The heavy load of advertising is taken away from programme time. The programmes become the enticement to keep the viewer there for the next lot of commercials. Television is becoming just a series of commercials interrupted by programmes.

The emphasis on advertising revenue is resulting in a lot of programming to the lowest common denominator - the dumbing down of television.

People turning to other media
National Radio is achieving high ratings, especially for the programmes which deal with issues in depth. Many people want more than infotainment.

Libraries and newspapers report healthy readership.

The growth of interest in the Internet has hurt television as men aged 25 to 55 go off at prime time to be on the Internet. It has made millions of dollars difference to the advertising spent on television in the USA. The Internet allows freedom and choice and for some people largely replaces television. Although there is junk on the Internet, the surfer is in control and chooses what is viewed.

The growth of video shops is further evidence of people moving away from television to entertainment of their choice.

Rhys Jones comments on the influence of the advertisers
Rhys Jones in a recent newsletter of NZFPB commented that while the programmes become dumb and forgettable the commercials become more glamorous and memorable.

He also emphasized that any claims from television staff that they give the public what it wants are false. They aim instead to give the advertisers what they want. Ratings are taken, but there is no opportunity to comment. Even when it was clear that the public wanted Horizon television to continue the executives disregarded public opinion as advertisers wanted a channel for the young to advertise products that the young would buy.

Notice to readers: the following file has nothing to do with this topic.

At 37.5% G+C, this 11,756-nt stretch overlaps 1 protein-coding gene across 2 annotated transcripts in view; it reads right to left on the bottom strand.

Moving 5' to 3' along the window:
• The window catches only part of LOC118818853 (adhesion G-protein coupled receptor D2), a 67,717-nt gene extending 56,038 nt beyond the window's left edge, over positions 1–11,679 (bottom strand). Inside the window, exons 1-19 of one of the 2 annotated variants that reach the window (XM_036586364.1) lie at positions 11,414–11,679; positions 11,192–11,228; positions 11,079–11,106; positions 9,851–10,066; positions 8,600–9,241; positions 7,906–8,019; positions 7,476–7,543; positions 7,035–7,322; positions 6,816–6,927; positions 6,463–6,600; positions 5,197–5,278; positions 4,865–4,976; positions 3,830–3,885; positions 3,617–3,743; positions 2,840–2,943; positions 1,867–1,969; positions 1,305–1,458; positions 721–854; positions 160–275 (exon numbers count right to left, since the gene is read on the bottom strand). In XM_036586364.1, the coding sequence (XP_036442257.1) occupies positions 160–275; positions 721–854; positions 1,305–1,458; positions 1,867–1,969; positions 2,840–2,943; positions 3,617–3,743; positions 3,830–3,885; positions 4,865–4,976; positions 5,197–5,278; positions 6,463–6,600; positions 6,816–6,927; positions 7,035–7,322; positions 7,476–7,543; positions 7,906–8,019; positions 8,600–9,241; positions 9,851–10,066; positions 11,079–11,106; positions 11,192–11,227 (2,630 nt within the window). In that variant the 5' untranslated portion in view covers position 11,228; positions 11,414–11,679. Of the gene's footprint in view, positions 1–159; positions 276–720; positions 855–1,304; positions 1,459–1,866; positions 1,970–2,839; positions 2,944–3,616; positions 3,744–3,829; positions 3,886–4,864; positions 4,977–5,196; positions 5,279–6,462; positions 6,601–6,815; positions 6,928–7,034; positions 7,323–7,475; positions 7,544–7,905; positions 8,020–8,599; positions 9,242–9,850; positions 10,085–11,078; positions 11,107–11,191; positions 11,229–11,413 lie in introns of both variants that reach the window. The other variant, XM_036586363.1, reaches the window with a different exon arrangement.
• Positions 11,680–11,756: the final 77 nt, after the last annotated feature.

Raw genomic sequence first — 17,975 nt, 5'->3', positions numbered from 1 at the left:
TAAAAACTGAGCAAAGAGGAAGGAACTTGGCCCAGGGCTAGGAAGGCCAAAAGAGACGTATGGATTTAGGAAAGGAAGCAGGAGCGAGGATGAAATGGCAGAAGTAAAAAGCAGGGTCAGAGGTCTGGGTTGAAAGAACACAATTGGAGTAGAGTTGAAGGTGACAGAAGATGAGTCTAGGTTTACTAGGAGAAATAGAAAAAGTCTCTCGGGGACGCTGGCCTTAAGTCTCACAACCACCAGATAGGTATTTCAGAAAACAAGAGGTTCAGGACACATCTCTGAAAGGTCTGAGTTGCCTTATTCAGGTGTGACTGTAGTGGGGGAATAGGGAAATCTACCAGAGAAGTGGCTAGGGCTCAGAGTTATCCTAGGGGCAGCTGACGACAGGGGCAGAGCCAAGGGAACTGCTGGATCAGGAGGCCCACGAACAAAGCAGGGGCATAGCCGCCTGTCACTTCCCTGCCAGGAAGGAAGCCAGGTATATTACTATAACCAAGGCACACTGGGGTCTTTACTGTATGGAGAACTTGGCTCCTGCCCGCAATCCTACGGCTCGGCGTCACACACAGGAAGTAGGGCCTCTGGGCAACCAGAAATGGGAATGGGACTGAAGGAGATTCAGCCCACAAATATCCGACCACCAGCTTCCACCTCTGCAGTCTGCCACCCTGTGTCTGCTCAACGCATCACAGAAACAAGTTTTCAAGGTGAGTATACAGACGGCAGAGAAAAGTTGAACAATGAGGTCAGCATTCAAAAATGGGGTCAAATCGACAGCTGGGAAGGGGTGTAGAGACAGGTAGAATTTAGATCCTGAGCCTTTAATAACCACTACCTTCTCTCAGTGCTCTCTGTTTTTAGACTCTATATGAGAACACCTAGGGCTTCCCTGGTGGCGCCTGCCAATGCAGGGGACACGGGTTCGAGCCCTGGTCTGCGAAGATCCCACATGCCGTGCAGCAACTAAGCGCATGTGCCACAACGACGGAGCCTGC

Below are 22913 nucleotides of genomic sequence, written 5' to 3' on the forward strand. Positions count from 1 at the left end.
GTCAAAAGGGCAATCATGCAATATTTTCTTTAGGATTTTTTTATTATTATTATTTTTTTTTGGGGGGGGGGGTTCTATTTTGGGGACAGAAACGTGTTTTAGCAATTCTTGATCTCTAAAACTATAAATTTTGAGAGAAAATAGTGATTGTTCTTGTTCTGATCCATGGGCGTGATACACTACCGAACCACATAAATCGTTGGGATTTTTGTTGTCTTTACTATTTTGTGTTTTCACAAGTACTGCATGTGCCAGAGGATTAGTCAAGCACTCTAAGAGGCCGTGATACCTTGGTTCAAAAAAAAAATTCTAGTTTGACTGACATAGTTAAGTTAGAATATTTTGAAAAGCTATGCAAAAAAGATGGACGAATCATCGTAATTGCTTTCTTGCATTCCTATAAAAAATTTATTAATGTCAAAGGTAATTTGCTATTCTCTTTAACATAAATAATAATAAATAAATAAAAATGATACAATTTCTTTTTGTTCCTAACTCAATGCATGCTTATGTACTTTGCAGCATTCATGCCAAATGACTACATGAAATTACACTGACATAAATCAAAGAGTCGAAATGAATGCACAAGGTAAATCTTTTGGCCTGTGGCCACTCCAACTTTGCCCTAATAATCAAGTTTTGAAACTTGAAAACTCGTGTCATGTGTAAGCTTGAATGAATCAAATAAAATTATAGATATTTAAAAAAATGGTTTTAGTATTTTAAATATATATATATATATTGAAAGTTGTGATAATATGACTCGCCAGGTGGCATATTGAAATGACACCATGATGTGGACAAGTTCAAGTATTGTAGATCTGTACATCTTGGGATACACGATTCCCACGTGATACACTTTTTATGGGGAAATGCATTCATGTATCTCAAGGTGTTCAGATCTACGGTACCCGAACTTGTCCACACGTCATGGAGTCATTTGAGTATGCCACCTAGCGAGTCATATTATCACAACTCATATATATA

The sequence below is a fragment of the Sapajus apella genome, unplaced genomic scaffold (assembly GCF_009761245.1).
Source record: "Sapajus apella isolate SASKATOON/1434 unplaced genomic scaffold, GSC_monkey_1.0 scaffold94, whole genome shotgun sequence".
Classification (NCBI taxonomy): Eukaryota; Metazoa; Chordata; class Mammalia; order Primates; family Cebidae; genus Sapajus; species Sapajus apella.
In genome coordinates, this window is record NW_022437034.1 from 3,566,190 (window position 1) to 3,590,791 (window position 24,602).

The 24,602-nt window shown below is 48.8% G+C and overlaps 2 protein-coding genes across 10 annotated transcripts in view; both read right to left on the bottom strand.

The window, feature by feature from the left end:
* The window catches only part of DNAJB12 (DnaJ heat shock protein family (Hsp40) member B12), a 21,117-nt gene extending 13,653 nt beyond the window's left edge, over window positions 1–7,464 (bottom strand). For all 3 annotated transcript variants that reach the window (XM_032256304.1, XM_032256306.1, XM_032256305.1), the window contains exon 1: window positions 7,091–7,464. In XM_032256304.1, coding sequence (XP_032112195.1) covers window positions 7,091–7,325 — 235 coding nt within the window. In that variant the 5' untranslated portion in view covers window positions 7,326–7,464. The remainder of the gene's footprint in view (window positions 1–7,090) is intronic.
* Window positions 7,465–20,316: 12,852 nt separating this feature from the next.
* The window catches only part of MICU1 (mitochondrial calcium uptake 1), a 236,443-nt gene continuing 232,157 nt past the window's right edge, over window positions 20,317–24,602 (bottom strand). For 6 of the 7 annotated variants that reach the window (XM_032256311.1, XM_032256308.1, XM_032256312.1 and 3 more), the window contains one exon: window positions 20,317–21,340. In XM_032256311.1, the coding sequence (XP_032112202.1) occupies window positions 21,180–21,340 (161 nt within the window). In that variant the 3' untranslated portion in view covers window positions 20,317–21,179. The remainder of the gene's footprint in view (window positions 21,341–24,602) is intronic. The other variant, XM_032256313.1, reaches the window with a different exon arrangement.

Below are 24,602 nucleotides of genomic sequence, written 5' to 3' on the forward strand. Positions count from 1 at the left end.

There is no choice available by switching channels as they tend all to show the same type of programme at the same hour.

Non commercial television struggles against consumerism
Most of us have thought of the BBC as a giant among the media, but even the BBC is cost cutting and struggling to keep up its services. Many of us care about having programmes chosen for quality to extend viewers' horizons, not to please sponsors' prejudices and preferences. We grow increasingly irritated by the predominance of advertisements. If we want better services we need to be better informed about the real situation and the work of NZFPB.

Check out NZFPB Website
To learn more about NZFPB look at:
Join in the discussion and better still join this group which is working hard inconspicuously and successfully to improve public broadcasting in this country.

Share your views on the Backchat
Conversation about what is on television tends to draw strong views wherever people sit and talk. Please take time to share your views with readers on the Backchat. We look forward to lively discussion.

Read Part 2 of this article - an interview with Denis Dutton.